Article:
Over the past few years, there has been a noticeable increase in the demand for Hermès bag charms. The decision as to whether* to use one is, of course, entirely subjective and personal, but clearly, this is a trend with some staying power.
It does seem a little counter-intuitive to want to adorn what is often an incredibly expensive (I mean, all Hermès bags are incredibly expensive), vaguely-serious-looking bag with a bit of something-something, doesn’t it? More so when these little objects are generally so whimsical…little horses (the “Rodeo”), or miniature Oran sandals (costing nearly as much as a full-size pair!), or baseball caps. Surprisingly, however, Hermès has been making bag charms for many years; certainly longer than the 24 years that I’ve been a customer, although a decade or two ago the charms were much less appreciated and under-the-radar than the current offerings.
History of Hermès Bag Charms
Despite my now-growing stable of Rodeos, I was not interested in or considering buying a charm or decoration for my bag for many years. Mind you, I started collecting back in the stone age when Hermès didn’t yet even offer Twillies for sale. Back then, the charms offered were quite different; each was a distinctive design, but all were the same shape: a circle of leather, often made to depict an animal’s face, which would attach to the bag by a silver chain. Prices were under $200 each. Options included all sorts of critters, from dogs to snakes to elephants (one very limited edition version was a Quelle Idole charm), and while very cute and a fine seller, they were not wildly popular.
The Hermès Cadena
At the same time, Hermès also used to offer an annual Cadena, which is a metal charm (usually gold) that can also be utilized instead of the lock that comes with many of their bags. There were fewer Cadena options offered as there would only be one new design per year. These included a Pegase, a boat, and a hand and would often be based on the year’s theme.
Another discontinued bag charm option was a variety of the Breloque/Olga chains in silver or in gold, which were chains with little dangling charms: one version had a clasp on one end and a Hermès Cadena-shaped lock on the other and had three circular charms depicting a dog, and H and a horse; for another version, the dangling charms were a Cloud de Selle, a Medor pyramid and a Chaine d’Ancre; and a for a third version the dangling charms were made of leather and consisted of the following shapes: Cadena Lock, Chaine d’Ancre, Kelly, Clou de Selle and Stirrup (there was also a shorter, two-charm version).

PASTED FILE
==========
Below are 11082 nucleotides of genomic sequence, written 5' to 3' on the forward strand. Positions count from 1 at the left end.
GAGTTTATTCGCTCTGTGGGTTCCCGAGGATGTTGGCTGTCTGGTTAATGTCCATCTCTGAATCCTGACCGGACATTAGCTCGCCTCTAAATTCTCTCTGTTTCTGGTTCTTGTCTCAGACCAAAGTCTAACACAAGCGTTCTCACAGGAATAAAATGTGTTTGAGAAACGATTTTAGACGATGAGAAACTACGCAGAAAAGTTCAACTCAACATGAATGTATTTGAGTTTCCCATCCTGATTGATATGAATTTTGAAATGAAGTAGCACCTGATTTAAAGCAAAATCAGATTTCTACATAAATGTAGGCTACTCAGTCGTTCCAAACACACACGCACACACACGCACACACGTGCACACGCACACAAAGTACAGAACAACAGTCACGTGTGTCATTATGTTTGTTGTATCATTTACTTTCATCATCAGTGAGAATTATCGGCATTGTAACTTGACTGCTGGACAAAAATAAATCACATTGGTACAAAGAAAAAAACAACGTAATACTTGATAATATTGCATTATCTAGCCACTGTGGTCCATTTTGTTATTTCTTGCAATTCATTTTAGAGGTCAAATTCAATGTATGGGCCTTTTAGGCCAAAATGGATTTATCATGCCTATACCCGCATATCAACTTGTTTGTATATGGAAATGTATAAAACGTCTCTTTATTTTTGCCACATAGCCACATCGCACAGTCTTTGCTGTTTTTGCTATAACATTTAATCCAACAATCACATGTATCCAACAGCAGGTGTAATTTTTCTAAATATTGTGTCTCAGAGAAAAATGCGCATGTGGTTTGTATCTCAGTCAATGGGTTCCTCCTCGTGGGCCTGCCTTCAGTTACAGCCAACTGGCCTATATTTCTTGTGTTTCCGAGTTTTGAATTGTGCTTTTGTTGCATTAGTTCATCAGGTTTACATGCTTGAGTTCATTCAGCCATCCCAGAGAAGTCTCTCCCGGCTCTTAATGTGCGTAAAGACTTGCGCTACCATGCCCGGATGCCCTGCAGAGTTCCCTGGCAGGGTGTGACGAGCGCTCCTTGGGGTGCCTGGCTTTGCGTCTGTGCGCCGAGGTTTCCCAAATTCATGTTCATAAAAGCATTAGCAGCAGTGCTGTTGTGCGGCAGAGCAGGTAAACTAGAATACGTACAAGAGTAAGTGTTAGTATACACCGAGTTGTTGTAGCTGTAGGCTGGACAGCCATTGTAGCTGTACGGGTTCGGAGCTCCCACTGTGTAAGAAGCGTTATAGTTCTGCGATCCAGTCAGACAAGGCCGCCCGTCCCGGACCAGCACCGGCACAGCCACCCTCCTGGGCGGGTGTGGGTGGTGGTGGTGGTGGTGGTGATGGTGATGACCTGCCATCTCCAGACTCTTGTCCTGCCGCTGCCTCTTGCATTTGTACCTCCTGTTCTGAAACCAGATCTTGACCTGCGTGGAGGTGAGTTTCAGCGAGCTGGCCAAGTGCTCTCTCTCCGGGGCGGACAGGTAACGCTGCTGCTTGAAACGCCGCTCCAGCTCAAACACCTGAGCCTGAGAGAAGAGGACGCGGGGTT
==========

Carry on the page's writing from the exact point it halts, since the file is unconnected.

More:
Around the late-aughts, Hermès also began offering a variety of other bag charms, including silk or cotton pom poms, horsehair charms, and the first modern leather charms – each suspended by a short leather cord:
Again, all of these charms sold well (the silk knots were particularly popular). Still, most were not actually flying off the shelves (my particular boutique always had Olga charms available, and even for a while after they were discontinued.
Then came the Hermès Rodeo Charms
The semi-popularity of these items could not have really prepared Hermès for the explosion of interest in bag charms over the past few years. It was, in large part, a matter of timing: the continued expansion of Hermès’ customer base throughout the world (making online and in-person access to products more accessible), the rise of social media (making its products more visible, via both marketing and other clients showing how they use and enjoy their purchases), and the increased importance of sustainability and minimizing waste (the founding and proliferation of the Petit H products).